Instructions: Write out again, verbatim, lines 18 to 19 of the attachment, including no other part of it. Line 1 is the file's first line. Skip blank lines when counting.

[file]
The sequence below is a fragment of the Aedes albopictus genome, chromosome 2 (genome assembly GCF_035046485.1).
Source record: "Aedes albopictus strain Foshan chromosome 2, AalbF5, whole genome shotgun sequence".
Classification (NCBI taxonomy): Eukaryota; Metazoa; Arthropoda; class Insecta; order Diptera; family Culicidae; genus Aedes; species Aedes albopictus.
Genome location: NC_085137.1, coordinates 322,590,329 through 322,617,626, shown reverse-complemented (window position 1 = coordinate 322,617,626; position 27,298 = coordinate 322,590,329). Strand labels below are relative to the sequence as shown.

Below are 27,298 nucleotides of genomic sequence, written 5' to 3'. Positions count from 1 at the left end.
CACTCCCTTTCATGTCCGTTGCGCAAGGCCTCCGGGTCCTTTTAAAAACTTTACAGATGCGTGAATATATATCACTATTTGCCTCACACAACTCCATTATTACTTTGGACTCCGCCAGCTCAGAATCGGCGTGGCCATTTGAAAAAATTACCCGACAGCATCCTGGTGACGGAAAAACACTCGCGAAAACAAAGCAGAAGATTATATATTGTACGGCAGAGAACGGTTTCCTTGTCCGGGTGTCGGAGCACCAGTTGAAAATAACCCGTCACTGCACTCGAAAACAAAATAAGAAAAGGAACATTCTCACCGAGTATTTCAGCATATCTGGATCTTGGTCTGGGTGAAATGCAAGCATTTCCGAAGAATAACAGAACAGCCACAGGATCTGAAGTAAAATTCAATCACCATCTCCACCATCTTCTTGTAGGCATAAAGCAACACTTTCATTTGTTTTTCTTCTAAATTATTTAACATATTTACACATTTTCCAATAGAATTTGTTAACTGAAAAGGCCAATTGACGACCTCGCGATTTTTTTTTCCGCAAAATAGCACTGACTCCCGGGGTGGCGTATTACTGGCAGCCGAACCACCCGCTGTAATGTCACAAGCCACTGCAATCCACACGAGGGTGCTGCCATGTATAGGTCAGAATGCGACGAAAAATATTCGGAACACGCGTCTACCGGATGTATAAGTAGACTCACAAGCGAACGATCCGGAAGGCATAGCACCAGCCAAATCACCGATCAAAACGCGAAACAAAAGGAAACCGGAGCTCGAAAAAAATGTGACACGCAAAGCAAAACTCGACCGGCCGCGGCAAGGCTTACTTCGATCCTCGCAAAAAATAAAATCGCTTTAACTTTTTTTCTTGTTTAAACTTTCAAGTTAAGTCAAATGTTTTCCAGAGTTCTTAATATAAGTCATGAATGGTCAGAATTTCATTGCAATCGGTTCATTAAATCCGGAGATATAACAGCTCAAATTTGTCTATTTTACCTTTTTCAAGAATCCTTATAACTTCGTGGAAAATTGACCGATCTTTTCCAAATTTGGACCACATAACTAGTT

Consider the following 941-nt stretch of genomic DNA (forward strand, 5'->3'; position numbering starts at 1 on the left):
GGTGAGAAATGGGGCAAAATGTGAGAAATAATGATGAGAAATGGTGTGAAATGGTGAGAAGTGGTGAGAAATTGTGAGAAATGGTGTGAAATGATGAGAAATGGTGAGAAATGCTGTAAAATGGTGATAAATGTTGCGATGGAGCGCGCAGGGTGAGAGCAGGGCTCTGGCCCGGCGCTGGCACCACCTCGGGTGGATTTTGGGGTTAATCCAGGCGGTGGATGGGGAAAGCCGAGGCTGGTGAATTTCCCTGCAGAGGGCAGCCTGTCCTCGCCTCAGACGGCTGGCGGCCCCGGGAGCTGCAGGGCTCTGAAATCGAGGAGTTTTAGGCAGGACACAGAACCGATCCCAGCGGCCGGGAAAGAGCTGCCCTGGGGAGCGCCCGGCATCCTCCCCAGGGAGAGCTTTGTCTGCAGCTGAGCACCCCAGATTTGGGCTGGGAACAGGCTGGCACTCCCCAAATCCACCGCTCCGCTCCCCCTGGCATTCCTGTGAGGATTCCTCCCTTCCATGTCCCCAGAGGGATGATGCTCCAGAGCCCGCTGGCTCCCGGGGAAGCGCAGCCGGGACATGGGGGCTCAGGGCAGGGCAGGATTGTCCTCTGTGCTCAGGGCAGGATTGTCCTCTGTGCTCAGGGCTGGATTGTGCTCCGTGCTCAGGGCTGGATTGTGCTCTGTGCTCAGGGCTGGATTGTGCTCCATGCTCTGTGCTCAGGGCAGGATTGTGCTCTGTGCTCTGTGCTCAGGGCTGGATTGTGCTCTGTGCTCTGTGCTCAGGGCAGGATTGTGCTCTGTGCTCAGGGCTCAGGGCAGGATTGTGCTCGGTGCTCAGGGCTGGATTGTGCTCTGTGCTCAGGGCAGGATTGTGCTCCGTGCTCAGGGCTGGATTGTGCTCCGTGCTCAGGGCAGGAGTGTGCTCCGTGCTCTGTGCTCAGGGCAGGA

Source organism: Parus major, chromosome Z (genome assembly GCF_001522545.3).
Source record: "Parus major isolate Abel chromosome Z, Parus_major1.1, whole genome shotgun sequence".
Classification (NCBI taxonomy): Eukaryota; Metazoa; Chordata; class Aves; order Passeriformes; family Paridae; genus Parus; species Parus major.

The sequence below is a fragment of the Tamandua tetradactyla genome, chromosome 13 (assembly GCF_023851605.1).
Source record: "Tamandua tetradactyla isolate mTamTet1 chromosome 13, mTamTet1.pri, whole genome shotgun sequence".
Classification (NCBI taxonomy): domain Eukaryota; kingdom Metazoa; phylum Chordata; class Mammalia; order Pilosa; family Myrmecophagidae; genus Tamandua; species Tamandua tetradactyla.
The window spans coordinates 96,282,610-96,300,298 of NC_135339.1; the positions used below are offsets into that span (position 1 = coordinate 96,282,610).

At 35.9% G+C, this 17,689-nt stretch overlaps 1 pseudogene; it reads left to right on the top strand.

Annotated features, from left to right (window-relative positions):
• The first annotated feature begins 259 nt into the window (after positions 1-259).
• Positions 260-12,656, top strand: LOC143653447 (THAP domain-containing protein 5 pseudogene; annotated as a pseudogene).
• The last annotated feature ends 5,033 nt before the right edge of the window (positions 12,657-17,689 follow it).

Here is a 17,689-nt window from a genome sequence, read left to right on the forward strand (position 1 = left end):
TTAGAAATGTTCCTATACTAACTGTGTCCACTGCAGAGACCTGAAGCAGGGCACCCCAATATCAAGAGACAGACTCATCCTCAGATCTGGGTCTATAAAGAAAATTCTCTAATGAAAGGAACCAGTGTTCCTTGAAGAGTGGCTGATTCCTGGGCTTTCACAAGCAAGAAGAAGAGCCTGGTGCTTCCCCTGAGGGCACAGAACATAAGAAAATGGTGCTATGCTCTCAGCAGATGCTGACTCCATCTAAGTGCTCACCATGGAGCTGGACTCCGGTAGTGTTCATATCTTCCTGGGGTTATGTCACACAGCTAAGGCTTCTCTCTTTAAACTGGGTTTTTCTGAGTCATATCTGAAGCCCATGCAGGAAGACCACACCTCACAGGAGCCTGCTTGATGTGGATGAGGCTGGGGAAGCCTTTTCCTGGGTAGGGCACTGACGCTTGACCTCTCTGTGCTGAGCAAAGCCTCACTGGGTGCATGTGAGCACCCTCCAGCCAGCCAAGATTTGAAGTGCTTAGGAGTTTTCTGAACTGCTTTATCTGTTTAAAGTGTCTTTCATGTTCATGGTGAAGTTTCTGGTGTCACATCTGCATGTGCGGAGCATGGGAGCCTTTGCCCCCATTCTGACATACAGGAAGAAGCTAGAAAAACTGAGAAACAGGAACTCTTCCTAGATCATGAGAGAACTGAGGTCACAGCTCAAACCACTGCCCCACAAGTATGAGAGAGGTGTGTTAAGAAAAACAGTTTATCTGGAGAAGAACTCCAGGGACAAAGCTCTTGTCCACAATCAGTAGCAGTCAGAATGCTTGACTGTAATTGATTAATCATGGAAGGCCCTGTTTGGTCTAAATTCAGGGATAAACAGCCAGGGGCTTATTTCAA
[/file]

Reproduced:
• The first annotated feature begins 259 nt into the window (after positions 1-259).
• Positions 260-12,656, top strand: LOC143653447 (THAP domain-containing protein 5 pseudogene; annotated as a pseudogene).